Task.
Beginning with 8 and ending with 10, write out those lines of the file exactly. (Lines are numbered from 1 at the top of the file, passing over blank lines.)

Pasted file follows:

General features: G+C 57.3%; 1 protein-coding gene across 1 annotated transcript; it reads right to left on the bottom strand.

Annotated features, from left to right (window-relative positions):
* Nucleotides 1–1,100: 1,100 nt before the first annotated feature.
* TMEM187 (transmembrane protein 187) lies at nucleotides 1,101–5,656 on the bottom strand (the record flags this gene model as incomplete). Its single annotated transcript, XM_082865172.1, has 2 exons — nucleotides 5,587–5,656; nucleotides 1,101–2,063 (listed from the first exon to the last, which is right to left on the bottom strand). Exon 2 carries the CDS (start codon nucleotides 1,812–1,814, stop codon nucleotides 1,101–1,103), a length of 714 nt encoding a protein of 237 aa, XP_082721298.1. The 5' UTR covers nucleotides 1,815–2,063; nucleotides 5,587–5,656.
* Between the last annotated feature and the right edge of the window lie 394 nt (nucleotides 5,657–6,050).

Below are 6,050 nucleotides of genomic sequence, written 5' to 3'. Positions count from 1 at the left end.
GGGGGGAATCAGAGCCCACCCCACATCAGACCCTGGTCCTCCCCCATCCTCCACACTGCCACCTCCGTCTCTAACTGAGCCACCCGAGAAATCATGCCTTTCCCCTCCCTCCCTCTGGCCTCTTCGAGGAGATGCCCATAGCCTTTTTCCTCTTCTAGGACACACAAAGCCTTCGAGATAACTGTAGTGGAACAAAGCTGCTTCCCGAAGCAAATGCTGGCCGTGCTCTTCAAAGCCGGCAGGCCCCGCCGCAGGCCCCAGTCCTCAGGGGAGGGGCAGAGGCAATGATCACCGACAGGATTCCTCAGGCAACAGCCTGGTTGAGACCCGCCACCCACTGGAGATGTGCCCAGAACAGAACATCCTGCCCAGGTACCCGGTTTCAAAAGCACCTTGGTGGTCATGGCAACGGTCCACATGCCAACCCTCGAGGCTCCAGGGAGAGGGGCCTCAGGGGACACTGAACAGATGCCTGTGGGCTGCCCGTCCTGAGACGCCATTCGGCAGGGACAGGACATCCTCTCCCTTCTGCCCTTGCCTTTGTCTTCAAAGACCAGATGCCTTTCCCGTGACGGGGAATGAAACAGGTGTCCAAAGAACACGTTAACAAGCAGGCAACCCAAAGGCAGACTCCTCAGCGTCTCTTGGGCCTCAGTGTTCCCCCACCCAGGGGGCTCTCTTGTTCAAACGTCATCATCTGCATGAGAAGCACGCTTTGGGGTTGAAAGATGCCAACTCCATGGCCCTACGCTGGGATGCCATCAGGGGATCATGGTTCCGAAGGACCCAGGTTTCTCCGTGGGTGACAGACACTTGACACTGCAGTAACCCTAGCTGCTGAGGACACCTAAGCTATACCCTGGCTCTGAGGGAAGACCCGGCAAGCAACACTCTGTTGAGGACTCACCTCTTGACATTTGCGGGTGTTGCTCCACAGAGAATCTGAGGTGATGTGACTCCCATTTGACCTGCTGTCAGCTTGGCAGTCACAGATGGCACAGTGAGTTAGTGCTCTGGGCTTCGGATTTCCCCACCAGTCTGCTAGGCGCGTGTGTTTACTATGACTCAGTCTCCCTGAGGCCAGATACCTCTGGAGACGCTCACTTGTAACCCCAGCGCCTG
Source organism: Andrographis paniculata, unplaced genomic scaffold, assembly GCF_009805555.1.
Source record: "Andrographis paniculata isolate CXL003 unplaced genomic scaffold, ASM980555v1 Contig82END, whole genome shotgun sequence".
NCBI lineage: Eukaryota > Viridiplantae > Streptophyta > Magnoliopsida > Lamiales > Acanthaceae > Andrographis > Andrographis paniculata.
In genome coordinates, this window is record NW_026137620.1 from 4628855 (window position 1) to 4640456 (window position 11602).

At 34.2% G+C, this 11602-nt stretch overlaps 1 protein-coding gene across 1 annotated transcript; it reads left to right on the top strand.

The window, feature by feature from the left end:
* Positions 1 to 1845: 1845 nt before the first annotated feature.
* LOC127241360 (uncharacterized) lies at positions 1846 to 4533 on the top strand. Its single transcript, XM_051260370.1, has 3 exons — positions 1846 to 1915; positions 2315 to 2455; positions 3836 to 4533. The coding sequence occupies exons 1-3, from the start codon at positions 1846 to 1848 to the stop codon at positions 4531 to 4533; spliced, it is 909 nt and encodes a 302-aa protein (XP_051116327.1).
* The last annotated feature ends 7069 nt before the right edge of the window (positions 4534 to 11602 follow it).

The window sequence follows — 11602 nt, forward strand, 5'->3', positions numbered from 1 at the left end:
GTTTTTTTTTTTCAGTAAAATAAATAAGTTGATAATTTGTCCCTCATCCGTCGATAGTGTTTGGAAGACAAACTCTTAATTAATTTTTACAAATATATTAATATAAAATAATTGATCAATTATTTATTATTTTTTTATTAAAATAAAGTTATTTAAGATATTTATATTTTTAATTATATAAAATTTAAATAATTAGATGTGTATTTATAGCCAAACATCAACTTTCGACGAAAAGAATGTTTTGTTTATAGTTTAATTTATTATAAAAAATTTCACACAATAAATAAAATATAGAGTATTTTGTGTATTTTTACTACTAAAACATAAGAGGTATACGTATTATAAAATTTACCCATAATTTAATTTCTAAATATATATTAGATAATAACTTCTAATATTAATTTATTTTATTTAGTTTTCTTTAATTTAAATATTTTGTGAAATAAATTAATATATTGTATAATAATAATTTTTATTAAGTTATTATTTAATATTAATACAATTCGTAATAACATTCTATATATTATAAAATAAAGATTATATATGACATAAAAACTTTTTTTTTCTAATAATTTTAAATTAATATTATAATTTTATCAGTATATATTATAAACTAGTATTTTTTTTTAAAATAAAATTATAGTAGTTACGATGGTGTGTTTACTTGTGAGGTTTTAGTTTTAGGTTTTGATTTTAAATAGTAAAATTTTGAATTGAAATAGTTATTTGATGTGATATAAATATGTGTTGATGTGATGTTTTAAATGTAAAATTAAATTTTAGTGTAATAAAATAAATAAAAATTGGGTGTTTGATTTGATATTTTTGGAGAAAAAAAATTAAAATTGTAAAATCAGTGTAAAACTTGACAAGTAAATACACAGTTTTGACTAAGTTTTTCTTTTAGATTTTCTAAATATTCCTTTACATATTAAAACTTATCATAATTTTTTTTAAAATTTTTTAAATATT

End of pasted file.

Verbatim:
Source organism: Andrographis paniculata, unplaced genomic scaffold, assembly GCF_009805555.1.
Source record: "Andrographis paniculata isolate CXL003 unplaced genomic scaffold, ASM980555v1 Contig82END, whole genome shotgun sequence".
NCBI lineage: Eukaryota > Viridiplantae > Streptophyta > Magnoliopsida > Lamiales > Acanthaceae > Andrographis > Andrographis paniculata.